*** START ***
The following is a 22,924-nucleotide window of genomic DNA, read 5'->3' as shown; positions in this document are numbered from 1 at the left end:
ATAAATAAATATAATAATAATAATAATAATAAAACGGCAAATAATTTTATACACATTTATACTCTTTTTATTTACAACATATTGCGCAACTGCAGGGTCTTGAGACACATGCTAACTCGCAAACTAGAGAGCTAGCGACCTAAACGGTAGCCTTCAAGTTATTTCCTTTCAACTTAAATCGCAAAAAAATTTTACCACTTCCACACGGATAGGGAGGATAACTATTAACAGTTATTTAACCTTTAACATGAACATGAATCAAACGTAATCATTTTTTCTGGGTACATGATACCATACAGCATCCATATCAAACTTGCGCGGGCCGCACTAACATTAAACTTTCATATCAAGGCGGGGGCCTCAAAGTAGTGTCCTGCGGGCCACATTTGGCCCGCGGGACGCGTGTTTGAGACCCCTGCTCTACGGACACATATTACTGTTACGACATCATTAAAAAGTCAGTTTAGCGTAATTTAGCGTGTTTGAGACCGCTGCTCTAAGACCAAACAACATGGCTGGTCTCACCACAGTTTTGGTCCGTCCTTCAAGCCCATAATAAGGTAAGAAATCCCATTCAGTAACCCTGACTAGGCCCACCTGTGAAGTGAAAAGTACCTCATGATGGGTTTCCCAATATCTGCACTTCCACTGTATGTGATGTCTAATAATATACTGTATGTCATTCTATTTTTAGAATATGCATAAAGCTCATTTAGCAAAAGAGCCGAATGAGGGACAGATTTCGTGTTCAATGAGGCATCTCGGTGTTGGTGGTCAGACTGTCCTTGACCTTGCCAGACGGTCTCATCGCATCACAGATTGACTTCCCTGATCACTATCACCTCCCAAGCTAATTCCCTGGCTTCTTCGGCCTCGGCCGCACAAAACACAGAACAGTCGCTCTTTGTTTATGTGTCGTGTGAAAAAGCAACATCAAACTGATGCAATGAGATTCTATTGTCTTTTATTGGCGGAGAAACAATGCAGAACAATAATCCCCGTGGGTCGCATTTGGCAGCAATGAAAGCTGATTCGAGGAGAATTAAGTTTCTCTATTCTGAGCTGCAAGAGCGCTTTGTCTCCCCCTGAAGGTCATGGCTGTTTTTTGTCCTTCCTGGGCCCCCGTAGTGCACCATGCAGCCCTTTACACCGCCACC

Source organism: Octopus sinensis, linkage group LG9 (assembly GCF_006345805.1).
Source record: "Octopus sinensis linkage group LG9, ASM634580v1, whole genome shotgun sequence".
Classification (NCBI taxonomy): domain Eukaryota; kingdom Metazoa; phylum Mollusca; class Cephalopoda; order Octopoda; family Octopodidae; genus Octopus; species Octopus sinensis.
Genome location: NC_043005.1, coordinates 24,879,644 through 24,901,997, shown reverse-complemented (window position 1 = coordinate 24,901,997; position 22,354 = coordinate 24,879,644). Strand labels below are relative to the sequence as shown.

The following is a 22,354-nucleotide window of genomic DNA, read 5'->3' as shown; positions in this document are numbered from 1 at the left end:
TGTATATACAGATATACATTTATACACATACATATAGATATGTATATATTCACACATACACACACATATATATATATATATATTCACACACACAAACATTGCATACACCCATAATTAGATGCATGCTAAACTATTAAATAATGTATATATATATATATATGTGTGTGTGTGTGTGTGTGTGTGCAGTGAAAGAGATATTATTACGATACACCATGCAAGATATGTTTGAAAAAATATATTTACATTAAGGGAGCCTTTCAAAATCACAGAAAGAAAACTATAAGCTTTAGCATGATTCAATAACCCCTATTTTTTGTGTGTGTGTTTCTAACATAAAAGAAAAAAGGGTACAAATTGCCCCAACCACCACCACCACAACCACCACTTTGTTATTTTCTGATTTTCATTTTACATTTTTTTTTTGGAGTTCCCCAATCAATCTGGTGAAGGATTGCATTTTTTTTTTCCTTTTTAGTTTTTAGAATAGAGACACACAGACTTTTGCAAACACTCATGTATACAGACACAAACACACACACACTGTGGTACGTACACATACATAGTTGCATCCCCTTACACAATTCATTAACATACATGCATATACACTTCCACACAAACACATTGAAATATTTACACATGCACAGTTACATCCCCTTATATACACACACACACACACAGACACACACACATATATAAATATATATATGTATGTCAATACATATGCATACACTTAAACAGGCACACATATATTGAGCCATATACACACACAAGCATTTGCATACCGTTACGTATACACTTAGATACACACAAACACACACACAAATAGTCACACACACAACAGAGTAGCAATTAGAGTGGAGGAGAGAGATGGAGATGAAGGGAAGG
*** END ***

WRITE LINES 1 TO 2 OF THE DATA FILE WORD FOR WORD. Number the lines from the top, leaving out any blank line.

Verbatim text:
The following is a 22,924-nucleotide window of genomic DNA, read 5'->3' as shown; positions in this document are numbered from 1 at the left end:
ATAAATAAATATAATAATAATAATAATAATAAAACGGCAAATAATTTTATACACATTTATACTCTTTTTATTTACAACATATTGCGCAACTGCAGGGTCTTGAGACACATGCTAACTCGCAAACTAGAGAGCTAGCGACCTAAACGGTAGCCTTCAAGTTATTTCCTTTCAACTTAAATCGCAAAAAAATTTTACCACTTCCACACGGATAGGGAGGATAACTATTAACAGTTATTTAACCTTTAACATGAACATGAATCAAACGTAATCATTTTTTCTGGGTACATGATACCATACAGCATCCATATCAAACTTGCGCGGGCCGCACTAACATTAAACTTTCATATCAAGGCGGGGGCCTCAAAGTAGTGTCCTGCGGGCCACATTTGGCCCGCGGGACGCGTGTTTGAGACCCCTGCTCTACGGACACATATTACTGTTACGACATCATTAAAAAGTCAGTTTAGCGTAATTTAGCGTGTTTGAGACCGCTGCTCTAAGACCAAACAACATGGCTGGTCTCACCACAGTTTTGGTCCGTCCTTCAAGCCCATAATAAGGTAAGAAATCCCATTCAGTAACCCTGACTAGGCCCACCTGTGAAGTGAAAAGTACCTCATGATGGGTTTCCCAATATCTGCACTTCCACTGTATGTGATGTCTAATAATATACTGTATGTCATTCTATTTTTAGAATATGCATAAAGCTCATTTAGCAAAAGAGCCGAATGAGGGACAGATTTCGTGTTCAATGAGGCATCTCGGTGTTGGTGGTCAGACTGTCCTTGACCTTGCCAGACGGTCTCATCGCATCACAGATTGACTTCCCTGATCACTATCACCTCCCAAGCTAATTCCCTGGCTTCTTCGGCCTCGGCCGCACAAAACACAGAACAGTCGCTCTTTGTTTATGTGTCGTGTGAAAAAGCAACATCAAACTGATGCAATGAGATTCTATTGTCTTTTATTGGCGGAGAAACAATGCAGAACAATAATCCCCGTGGGTCGCATTTGGCAGCAATGAAAGCTGATTCGAGGAGAATTAAGTTTCTCTATTCTGAGCTGCAAGAGCGCTTTGTCTCCCCCTGAAGGTCATGGCTGTTTTTTGTCCTTCCTGGGCCCCCGTAGTGCACCATGCAGCCCTTTACACCGCCACC